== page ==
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I Want To Go Home

This year, 2022 marks the 30th anniversary of my love affair with the people of Kenya. In 1992, I flew to Nairobi to visit my friend, Francis Njoroge. Francis had attended my church in Vermont for a year while he completed work on a graduate degree. As he was completing his studies here in America, Francis invited me to come to visit him in Kenya. A friendship developed between us that has spanned both the miles and the years. I still count him one of my most treasured relationships. I thought I was going on a two week safari. It turned out to be a journey that has spanned thirty years and which dramatically altered the course and vision of my life. In 2018, I published a book –– MAKUTANO, Lives Intersecting to Write God's Story. I have reprinted here an excerpt from Chapter 3 of that book; words that describe some of my first hours in Kenya. I could not have imagined in those difficult, early hours how dramatically the course of my life would be altered. (If you would like to read more, you can click on the photo of the book to go to my bookstore)

At fifteen minutes past five, two young men sauntered into the lobby. They looked around and spied me sulking in the corner. As they approached with smiles and outstretched hands, it was all I could do to shove my irritation back into its pack and stand up.

“Pastor Gantt?”

“Yes, I am Pastor Gantt.”

“I am James Kabao and this is Tony Wainania. We have come to take you to Banana.

"Karibu Kenya."

Polite greetings, a warm welcome; no explanation, no apology. They grabbed my suitcases and headed toward the door that led to Mama Ngina Street as James said quietly, “We go.”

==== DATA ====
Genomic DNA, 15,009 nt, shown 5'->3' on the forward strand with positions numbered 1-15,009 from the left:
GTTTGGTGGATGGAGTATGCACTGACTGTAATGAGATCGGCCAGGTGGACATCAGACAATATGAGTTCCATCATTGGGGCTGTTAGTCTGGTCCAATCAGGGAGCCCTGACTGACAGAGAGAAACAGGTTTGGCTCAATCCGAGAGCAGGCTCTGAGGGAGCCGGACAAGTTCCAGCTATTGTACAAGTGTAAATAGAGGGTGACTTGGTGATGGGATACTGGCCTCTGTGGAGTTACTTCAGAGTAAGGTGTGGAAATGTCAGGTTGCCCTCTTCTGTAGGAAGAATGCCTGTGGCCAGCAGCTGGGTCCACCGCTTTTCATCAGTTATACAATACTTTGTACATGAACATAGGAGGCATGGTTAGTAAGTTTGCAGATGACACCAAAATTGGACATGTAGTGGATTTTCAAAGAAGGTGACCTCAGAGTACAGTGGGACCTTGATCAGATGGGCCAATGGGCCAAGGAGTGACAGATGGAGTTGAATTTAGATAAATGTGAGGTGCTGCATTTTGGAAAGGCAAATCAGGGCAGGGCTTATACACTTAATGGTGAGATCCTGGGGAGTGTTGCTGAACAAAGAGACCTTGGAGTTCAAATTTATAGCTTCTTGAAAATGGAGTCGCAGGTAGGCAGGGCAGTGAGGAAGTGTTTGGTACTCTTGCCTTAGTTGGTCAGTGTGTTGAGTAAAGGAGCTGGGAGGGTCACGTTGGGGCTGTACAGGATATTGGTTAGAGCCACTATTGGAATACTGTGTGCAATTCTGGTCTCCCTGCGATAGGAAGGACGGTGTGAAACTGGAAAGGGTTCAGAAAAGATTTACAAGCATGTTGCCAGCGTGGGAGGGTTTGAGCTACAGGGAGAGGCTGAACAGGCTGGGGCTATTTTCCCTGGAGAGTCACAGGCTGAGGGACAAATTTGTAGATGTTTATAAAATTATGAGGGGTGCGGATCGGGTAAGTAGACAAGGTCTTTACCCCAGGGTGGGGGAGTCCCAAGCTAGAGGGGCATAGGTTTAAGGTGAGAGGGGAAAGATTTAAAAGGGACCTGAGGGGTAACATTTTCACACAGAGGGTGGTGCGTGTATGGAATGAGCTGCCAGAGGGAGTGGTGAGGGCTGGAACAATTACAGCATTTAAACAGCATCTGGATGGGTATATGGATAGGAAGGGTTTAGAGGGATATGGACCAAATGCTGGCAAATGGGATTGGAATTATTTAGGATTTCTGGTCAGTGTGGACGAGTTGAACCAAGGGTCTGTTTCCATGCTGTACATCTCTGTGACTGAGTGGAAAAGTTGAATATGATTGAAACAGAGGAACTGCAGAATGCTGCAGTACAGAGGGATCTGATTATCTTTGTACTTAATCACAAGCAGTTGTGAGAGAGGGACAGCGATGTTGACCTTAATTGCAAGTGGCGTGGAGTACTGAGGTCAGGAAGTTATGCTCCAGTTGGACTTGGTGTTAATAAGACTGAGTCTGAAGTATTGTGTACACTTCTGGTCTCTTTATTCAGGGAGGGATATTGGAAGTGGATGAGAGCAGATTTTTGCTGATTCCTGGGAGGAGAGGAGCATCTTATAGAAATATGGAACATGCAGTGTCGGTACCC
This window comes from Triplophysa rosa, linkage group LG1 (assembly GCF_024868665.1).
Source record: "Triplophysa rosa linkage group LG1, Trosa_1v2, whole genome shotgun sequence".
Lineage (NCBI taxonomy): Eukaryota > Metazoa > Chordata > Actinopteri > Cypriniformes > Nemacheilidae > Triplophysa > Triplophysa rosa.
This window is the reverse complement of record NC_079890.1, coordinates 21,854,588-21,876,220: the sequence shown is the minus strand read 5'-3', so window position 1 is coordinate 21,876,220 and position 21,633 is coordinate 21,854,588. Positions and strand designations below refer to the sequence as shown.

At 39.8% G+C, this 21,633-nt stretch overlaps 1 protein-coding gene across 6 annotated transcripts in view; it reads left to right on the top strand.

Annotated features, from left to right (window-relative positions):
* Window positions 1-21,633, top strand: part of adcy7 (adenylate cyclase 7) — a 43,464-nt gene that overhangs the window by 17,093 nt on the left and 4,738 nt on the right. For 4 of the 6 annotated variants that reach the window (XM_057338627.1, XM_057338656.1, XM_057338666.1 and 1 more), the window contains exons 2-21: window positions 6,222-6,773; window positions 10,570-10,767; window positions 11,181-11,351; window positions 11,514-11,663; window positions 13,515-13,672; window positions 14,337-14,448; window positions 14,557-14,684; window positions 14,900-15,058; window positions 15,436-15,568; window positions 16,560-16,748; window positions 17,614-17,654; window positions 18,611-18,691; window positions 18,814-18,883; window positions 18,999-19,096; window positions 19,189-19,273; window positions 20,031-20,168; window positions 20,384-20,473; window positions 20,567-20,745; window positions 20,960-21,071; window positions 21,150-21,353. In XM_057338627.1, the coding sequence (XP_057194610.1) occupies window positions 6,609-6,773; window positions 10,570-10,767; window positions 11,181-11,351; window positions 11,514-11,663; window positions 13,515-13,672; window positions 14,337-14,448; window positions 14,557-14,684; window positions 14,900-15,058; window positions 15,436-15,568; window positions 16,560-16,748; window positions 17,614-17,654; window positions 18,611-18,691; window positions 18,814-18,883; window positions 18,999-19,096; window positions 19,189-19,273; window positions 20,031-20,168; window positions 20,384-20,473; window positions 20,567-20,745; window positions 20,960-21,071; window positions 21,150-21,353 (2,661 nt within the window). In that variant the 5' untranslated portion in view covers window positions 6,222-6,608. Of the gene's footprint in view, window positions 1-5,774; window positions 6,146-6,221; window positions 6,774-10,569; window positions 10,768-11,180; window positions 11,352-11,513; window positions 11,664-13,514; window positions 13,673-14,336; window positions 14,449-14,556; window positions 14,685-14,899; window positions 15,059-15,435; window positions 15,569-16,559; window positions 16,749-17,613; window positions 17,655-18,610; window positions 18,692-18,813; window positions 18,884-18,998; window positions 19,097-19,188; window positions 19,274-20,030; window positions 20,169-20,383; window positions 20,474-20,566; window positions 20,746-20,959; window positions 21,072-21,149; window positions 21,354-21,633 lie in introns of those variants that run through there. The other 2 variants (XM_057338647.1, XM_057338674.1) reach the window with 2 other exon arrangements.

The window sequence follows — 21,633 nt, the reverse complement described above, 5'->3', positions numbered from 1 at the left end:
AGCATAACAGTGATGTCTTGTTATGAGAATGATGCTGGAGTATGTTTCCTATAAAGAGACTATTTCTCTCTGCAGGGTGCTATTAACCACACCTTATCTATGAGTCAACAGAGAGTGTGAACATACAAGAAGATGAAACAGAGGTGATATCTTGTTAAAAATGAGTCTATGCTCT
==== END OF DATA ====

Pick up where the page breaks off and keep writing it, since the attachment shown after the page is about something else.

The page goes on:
There were reasons, good reasons, for their late arrival; but apparently, those reasons were not my concern. What I could not have conceived then was how these two quiet young men would become two of my dearest friends in the entire world.

James was driving a little blue Mitsubishi. He opened the passenger door and invited me to get in. The boot was large enough to hold only one of my oversized bags. He tossed the other in the back with Tony for the ride to Banana Hill and the apartment owned by Pastor Michael Chege.

I have never witnessed such a mass of people. They were everywhere, moving like ants in the midst of alarmingly gnarled traffic. As they walked along the highway, they showed little to no regard for traffic. The automobiles and trucks held pedestrians with an equal lack of regard. There were little kiosks selling everything from soda to pineapples, fresh picked bananas, bags of meal, fresh (kind of) meat, mandazi, and roasted ears of corn. Street vendors selling everything from watches to newspapers fearlessly walked up and down the lanes of traffic at busy intersections, hawking their goods as they seemed to dare motorists to knock them down. There were traffic lights, but few of them worked. The ones that did work were ignored entirely as if no one knew what their purpose was.

We drove along Limuru Road to Ruaka where we turned to the right and chugged and beeped and waved our way through the little village of Muchatha and on to Banana Hill. The names were meaningless then, but over the years they have become as familiar as my own neighborhood. The men were quiet except to answer whatever questions I asked.